As busy as I am, I occasionally trip over stuff in my internet surfing (yes, I’m dating myself with that phrase). But this was something really neat: Amazon Studios (AS). Some of you know I’m bound and determined to get one of my books to the silver screen. And this is another outlet to do it. The cool part is it’s totally FREE!
So what is it about AS that makes it attractive? Well, it links to your Amazon account, so setting up a “studio” is pretty simple. Just go here and log in: http://studios.amazon.com/
Once there, click on the “Get Started” tab and read everything they got. There’s even a nifty and amusing little video to watch as well. AS is partnered with Warner Bros. and if they like your script, book trailer, or short movie, they can exercise an 18 month option on your work. They have 45 days from the day you upload to decide, so you aren’t stuck in Hollywood limbo forever. If they option you, don’t worry, they won’t leave you out in the cold; they’ll give you a nice blanket of $10,000 to keep you toasty. Even better, if they sell your work, they’ll pay you $200,000. Is your mind blown yet? It gets even better (although I don’t see this happening right away) if your movie grosses over $60M, they will pay you an additional $400,000! All this for no cash out of your pocket.
Now that you’ve educated yourself, are you ready to start? You will have to fill out a few things in “Your Account” before moving on. Then you can go to your “Studio.” This is where you can upload a photo and edit all the information using the little blue edit buttons. It will look something like this:
Here is where you will begin uploading your projects. They even have competitions (I believe as long as you tag your work “public” you are entered in these). There’s “Premise War” where your logline competes against others and folks can go in and vote. There are book trailer competitions, and ones for short films. Uploading is pretty easy—almost easier than KDP. The one thing to note: you MUST upload your book trailer in one of their prescribed formats—WMVs don’t work. Lesson learned.
After you’ve uploaded, you can go to your project page, which looks something like this:
If you have a script and a corresponding book trailer, they will be linked together. These links are shareable with other Amazon friends (See email, FB, and Twitter icons) and they can log in, view, and rate them. Note: for book trailers, I learned that they don’t want to hear what a great book it is, they are looking for feedback on the technical and visual appeal of the trailer. Otherwise, feedback and comments are deleted off the site. Another lesson learned.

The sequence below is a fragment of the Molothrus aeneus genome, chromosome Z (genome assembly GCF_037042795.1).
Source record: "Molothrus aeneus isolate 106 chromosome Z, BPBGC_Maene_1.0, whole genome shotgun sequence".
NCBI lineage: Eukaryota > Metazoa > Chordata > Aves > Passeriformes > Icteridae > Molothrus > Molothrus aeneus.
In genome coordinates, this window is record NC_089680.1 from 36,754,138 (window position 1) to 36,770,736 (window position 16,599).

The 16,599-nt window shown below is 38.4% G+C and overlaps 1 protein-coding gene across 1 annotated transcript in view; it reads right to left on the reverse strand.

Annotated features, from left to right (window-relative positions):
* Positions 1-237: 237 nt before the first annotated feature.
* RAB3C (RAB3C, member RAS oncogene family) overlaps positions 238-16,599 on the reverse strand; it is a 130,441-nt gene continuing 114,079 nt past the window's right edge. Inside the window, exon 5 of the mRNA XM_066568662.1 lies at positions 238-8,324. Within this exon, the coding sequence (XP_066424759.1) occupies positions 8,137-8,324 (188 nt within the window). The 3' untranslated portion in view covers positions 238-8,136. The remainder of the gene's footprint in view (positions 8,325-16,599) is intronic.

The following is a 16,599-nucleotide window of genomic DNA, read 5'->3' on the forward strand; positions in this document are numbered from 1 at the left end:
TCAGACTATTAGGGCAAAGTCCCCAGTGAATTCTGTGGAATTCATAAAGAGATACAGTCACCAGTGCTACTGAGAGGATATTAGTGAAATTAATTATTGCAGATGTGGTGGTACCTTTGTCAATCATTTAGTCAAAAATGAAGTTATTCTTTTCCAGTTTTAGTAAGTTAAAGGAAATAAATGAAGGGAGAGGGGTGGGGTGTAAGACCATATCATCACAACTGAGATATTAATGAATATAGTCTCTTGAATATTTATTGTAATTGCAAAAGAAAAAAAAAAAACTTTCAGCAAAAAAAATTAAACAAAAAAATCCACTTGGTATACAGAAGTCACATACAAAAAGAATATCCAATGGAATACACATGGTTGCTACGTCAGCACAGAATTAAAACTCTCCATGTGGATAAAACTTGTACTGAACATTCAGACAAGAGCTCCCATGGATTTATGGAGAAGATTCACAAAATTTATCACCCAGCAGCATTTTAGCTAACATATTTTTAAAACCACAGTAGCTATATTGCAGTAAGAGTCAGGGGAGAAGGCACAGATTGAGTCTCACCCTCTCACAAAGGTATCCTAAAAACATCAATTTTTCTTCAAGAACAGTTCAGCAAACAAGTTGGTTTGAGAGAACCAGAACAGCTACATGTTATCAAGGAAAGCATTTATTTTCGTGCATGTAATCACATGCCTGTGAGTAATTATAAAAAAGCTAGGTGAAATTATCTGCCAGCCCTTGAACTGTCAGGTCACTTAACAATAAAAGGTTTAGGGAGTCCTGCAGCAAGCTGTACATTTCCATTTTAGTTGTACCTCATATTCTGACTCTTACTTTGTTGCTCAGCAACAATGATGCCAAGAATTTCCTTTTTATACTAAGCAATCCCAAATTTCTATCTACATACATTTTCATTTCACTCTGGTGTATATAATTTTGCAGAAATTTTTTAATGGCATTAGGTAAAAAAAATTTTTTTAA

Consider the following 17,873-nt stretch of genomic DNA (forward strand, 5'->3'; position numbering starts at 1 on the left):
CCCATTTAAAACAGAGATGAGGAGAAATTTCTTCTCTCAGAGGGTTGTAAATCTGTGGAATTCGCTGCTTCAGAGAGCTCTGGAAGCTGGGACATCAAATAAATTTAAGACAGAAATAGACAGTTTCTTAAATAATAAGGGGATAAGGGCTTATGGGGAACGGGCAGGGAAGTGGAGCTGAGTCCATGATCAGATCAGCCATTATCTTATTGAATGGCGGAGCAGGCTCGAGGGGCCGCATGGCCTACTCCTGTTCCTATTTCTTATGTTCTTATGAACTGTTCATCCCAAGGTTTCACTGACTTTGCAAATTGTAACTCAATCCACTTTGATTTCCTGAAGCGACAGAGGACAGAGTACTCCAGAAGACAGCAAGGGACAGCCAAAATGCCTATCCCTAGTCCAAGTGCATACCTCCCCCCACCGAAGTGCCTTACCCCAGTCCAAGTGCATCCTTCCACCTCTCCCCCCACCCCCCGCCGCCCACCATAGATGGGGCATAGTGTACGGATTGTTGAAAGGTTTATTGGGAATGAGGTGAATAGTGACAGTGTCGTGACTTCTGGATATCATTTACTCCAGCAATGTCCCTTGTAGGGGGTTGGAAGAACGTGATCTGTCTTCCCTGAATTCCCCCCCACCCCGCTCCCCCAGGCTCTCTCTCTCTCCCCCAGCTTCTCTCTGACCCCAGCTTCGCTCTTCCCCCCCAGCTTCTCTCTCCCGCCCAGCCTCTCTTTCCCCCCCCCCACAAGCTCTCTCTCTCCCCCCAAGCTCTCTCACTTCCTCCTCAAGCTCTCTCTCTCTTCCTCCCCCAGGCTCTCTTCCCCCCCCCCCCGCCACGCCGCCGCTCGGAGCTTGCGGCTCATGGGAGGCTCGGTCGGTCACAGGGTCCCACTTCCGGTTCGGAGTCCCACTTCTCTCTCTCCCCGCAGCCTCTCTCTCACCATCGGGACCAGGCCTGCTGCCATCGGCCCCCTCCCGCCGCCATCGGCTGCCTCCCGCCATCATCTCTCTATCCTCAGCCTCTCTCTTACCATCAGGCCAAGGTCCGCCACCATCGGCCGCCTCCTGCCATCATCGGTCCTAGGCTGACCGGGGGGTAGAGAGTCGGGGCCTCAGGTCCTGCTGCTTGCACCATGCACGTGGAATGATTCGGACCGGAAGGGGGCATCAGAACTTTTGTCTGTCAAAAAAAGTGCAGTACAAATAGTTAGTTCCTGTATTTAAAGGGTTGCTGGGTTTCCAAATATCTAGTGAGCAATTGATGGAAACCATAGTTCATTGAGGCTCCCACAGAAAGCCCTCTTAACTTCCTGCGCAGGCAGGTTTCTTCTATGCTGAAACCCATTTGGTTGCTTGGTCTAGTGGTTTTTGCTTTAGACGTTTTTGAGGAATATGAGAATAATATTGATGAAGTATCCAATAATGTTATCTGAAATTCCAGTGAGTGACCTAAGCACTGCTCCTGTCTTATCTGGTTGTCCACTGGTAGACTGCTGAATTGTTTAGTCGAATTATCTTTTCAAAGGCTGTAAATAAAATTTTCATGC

Once you’ve uploaded your work, the AS folks will begin reviewing it. There is a 5 stage process for each project loaded. You can see where your project is by looking at the little blue circle in the right corner of your project box—mine says “4 Deciding” which means they’ve looked at my book trailer and now are deciding if they wish to option my material. Once done, I’ll receive an email with a “yay” or “nay” response. If I receive a “nay,” I can go back, tinker with the project, and upload a new version. And the whole 45 day process starts again.
Another nifty service AS offers is storyboarding. To do this, you must have your script in an RTF format (Word will let you save a document as an RTF quite easily). I haven’t played around with this feature, but it looks like you have the ability to choose characters out of a stock library along with settings and such. Here’s the page with what some of them look like—they are all black and white unless you’re a techno and can figure out how to add color.
On the sidebar, you can sort by genre or status. Each storyboard can have between 10 and 100+ frames to view. Not sure how much work it is, but they are impressive. There’s also a page by page rating system on this feature so folks can tell you want they think of each stage of your board.
And lastly, what happens if your project gets optioned? You go to the “Development Slate.” This is where AS showcases the projects they THINK will tickle the fancy of the Warner Bros. executives. You can poke around and see what they considered the cream of the crop. I found it handy to do research on what they think will sell. Some were very good; others, well, uh, I’m not commenting.
There’s another tab for “Notable Projects” kind of a runner-up page for scripts that were good, but didn’t make the final cut. These folks I’m sure were urged to go back and re-work their projects and resubmit, hoping they will make it to the Development Slate the next time around.
So far, my experience with Amazon Studios has been good. After a few initial hiccups and learning exactly how to upload my videos, I’m keeping my fingers crossed that I get that “yay” email. If you have a book trailer, and aspire to have your book made into a film, then AS is a good place to start.